DVOŘÁK: Symphony No. 9 in E minor, Op. 95 ‘From the New World’; Symphony No. 8 in G major, Op. 88 – Budapest Festival Orchestra / Ivan Fischer – Channel Classics multichannel SACD CCSSA90110, 78:00 [Distr. by Harmonia mundi] *****:
Antonin Dvorak traveled to the United States in 1892 to take up the post of Director of the National Conservatory of Music in New York. While his time spent in the US was enormously successful, the composer longed for the Bohemian countryside. During one of his low moments, it was suggested to him he write a symphony about his feelings and experiences. He had become much taken with Longfellow’s “The Song of Hiawatha” and the colours and spirit of native American culture and music, and would have written an opera based on this had he got a suitable libretto with which to work.
What seems like folk music is all original, and the result is “From the New World” rather than “About the New World”. Ivan Fischer and the Budapest Festival Orchestra give an intensely passionate reading, with some seat-of-the-pants playing giving the impression it’s a live performance. The opening is aptly misty and mysterious followed by an energetic rest of the first movement, the largo rich in atmosphere, the cor anglais sound expanding nicely into the Italian Institute, Budapest, the location for the fine recording. The wind are splendidly balanced and piquant in the scherzo, and the finale with its variety of moods culminates with careful planning into the triumphant major for the conclusion.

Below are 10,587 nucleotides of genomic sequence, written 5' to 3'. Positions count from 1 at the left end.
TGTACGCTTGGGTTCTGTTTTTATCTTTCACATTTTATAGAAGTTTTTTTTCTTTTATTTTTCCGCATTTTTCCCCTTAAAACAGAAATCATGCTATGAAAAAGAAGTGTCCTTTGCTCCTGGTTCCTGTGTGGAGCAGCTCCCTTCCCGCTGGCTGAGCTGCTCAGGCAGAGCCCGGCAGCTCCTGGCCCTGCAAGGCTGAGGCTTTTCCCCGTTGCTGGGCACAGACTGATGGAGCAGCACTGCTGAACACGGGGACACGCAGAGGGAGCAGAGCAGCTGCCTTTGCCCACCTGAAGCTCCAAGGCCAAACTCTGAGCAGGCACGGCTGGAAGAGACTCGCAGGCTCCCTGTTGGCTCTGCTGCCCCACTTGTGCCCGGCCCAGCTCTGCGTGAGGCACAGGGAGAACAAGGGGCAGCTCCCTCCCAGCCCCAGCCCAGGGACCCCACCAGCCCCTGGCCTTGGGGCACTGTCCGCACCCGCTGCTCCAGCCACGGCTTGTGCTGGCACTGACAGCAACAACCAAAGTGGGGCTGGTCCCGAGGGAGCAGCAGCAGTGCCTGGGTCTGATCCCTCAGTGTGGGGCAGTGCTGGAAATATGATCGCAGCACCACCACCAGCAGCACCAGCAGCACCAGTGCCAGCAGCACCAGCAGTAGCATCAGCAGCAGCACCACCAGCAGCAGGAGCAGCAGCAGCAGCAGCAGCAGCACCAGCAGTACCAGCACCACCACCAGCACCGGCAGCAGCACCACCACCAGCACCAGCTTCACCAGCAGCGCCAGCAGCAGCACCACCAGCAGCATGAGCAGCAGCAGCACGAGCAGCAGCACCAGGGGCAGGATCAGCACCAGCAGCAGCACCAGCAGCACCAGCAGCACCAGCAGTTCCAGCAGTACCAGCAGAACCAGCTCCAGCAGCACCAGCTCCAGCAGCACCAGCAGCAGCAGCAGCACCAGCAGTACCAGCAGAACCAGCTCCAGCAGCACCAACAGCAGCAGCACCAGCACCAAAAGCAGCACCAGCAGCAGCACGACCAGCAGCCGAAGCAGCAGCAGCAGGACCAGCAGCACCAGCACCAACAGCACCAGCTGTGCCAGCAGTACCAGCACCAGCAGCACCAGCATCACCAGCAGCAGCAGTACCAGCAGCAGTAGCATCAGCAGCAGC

Good as the performance is of the Ninth, that of the Eighth is, I think, on another level, a really fine rendition of Dvorak’s Symphony inspired by the countryside near his home in Vysoká. Here, the Budapest winds bring out the bird song exquisitely, and the composer’s love of Bohemian folk melodies are made to sound thoroughly convincing. Fischer’s careful gradations of dynamics produce some wonderful results, highlighting the composer’s rich variety of inspiration. Yet nothing sounds over-calculated or forced. The last movement with its theme and variations, or transformations, builds to a satisfying climax.
Thanks to Channel Classics, the recording made ten years ago for Philips makes a welcome return to the catalog in its original SACD form. Still sounding excellent in stereo, the recording is very successful indeed in multichannel mode, not a sonic spectacular but one of those recordings which allows one to forget about the sound and simply listen to and enjoy the music, a tribute to Hein Dekker and Roger de Schot.
— Peter Joelson